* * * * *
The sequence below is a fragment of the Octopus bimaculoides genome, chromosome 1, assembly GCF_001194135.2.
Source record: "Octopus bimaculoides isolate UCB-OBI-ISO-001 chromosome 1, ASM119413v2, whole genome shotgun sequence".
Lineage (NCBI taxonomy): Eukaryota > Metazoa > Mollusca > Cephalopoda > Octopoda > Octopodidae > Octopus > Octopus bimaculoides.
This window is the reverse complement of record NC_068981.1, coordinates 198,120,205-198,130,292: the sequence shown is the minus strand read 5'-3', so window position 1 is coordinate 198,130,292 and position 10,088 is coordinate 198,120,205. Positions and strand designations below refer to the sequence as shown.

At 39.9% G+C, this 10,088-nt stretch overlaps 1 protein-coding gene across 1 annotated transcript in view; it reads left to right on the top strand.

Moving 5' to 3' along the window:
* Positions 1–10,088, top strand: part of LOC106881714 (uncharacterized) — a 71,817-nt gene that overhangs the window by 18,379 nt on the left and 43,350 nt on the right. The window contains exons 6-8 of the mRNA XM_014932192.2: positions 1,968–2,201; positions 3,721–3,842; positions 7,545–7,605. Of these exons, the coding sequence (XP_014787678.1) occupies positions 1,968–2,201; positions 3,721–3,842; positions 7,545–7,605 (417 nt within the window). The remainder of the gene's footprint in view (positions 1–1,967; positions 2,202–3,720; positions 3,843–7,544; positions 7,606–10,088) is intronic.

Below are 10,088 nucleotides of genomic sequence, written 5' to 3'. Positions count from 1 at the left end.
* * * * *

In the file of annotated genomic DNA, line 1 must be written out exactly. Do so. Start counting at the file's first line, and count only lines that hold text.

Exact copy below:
The sequence below is a fragment of the Octopus bimaculoides genome, chromosome 1, assembly GCF_001194135.2.